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Final Thoughts on Optimizing the Treatment of mCRC

Panelists: Johanna Bendell, MD, Sarah Cannon; Al B. Benson III, MD, Northwestern;Charles D. Blanke, MD, OHSU; Axel Grothey, MD, Mayo; Tanios S
Published: Tuesday, Oct 07, 2014
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The treatment of patients with colorectal cancer (CRC) has evolved significantly over the course of 10 years, going from chemotherapy alone to chemotherapy regimens in combination with biologic agents. Results from the recent phase III 80405 study has further solidified this standard of care for patients with metastatic CRC, notes Tanios S. Bekaii-Saab, MD.

In the phase III CALGB/SWOG 80405 trial, frontline therapy with bevacizumab or cetuximab combined with FOLFOX or FOLFIRI was compared in patients with KRAS wild-type mCRC. The median overall survival was 29 months in the bevacizumab arm and 29.9 months in the cetuximab arm (HR = 0.925; P = .34). The median PFS was 10.8 months with bevacizumab versus 10.4 months with cetuximab (HR = 1.04; P = .55).

The next step for CRC research will be the exploration of the molecular and biologic mechanisms behind the disease, states Al B. Benson III, MD. Additionally, advances are still required for the treatment of metastatic disease, since the only curative approach currently available remains surgery, Benson notes. The 80405 study did not change the standard of care, it affirmed it, notes Alan P. Venook, MD. However, despite the promising result in this study, it is clear that some patients did not respond. As a result, further research is needed to improve outcomes and potentially achieve cures.

The next generation of clinical trials in CRC will focus on molecular selection of patients and targeted therapies, believes Axel Grothey, MD. The next challenge will be to integrate targeted therapies into clinical trials based on upfront molecular assessment. In this regard, 80405 could serve as the last benchmark trial for the efficacy of established agents in CRC, notes Grothey.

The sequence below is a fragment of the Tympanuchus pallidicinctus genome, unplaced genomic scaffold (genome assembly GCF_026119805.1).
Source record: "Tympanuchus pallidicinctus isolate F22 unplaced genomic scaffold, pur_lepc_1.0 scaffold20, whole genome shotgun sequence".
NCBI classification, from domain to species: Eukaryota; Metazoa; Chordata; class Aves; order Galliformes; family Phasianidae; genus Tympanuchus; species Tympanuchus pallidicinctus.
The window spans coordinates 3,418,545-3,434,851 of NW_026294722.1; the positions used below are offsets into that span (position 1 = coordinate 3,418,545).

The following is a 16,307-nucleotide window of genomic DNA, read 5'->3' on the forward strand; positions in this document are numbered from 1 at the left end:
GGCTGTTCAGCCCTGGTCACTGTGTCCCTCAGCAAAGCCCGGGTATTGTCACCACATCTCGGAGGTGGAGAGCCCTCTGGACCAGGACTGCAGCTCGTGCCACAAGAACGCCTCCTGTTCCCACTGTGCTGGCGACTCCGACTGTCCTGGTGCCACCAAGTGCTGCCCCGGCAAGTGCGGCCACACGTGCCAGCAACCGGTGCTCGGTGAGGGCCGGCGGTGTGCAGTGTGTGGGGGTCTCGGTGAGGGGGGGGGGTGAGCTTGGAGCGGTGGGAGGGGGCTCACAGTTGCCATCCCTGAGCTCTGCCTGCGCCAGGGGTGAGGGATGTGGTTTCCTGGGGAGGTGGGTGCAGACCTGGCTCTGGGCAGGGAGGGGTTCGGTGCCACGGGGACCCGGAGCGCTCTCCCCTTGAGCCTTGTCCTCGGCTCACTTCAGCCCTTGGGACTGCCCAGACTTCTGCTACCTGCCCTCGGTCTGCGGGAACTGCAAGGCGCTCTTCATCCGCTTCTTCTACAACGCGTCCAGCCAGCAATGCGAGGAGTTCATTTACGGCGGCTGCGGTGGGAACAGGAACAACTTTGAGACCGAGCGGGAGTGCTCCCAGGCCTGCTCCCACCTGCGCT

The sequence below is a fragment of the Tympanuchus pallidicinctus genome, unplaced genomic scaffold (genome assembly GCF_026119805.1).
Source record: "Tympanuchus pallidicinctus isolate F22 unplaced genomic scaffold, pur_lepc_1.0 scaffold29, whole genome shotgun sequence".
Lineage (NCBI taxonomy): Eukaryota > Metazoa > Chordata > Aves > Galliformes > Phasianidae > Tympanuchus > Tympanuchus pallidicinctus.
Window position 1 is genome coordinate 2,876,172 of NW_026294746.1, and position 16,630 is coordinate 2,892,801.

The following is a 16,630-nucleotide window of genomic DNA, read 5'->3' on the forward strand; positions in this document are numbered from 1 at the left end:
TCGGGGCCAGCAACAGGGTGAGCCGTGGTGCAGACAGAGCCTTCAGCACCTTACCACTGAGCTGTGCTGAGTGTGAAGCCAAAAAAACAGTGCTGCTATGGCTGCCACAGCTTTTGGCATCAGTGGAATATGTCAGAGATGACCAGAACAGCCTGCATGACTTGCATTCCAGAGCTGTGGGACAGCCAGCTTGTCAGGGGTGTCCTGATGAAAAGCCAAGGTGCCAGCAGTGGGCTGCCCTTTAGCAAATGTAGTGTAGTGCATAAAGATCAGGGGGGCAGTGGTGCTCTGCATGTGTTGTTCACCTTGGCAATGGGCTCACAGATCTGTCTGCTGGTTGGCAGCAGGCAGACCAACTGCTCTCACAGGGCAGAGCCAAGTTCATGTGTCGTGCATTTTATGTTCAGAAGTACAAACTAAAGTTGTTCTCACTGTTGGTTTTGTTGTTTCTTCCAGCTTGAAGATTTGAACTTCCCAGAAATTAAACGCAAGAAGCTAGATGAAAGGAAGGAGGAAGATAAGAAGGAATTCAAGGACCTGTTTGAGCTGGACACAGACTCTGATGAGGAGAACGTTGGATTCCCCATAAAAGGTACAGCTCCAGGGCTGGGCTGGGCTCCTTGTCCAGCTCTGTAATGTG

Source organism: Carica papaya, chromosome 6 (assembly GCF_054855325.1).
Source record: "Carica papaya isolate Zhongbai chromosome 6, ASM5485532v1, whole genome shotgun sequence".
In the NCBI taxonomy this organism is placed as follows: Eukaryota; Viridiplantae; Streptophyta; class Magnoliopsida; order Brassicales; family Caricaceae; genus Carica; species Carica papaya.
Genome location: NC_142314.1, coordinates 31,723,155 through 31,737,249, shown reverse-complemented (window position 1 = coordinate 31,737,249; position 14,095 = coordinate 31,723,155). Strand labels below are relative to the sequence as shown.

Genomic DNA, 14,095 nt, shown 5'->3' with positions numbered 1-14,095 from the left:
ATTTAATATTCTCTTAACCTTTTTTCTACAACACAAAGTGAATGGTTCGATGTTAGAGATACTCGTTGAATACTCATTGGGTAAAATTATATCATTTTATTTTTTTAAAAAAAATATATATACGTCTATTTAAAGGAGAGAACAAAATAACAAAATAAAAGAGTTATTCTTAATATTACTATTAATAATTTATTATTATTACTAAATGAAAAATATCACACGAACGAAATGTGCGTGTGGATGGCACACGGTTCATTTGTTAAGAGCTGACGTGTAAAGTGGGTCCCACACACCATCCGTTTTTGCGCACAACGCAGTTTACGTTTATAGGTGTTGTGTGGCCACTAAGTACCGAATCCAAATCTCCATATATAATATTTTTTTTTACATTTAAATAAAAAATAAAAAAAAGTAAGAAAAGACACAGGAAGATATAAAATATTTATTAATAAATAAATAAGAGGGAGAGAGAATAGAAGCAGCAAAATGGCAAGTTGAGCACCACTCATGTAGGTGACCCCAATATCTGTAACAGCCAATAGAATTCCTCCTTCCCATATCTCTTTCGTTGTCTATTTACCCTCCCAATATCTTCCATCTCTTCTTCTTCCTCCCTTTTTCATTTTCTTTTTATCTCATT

At this point, the treatment of CRC is poised on the edge of an explosion of biologically derived therapies, believes Charles D. Blanke, MD. The next step will be to further personalize care for patients with this disease.


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For High-Definition, Click
The treatment of patients with colorectal cancer (CRC) has evolved significantly over the course of 10 years, going from chemotherapy alone to chemotherapy regimens in combination with biologic agents. Results from the recent phase III 80405 study has further solidified this standard of care for patients with metastatic CRC, notes Tanios S. Bekaii-Saab, MD.

In the phase III CALGB/SWOG 80405 trial, frontline therapy with bevacizumab or cetuximab combined with FOLFOX or FOLFIRI was compared in patients with KRAS wild-type mCRC. The median overall survival was 29 months in the bevacizumab arm and 29.9 months in the cetuximab arm (HR = 0.925; P = .34). The median PFS was 10.8 months with bevacizumab versus 10.4 months with cetuximab (HR = 1.04; P = .55).

The next step for CRC research will be the exploration of the molecular and biologic mechanisms behind the disease, states Al B. Benson III, MD. Additionally, advances are still required for the treatment of metastatic disease, since the only curative approach currently available remains surgery, Benson notes. The 80405 study did not change the standard of care, it affirmed it, notes Alan P. Venook, MD. However, despite the promising result in this study, it is clear that some patients did not respond. As a result, further research is needed to improve outcomes and potentially achieve cures.

The next generation of clinical trials in CRC will focus on molecular selection of patients and targeted therapies, believes Axel Grothey, MD. The next challenge will be to integrate targeted therapies into clinical trials based on upfront molecular assessment. In this regard, 80405 could serve as the last benchmark trial for the efficacy of established agents in CRC, notes Grothey.

At this point, the treatment of CRC is poised on the edge of an explosion of biologically derived therapies, believes Charles D. Blanke, MD. The next step will be to further personalize care for patients with this disease.
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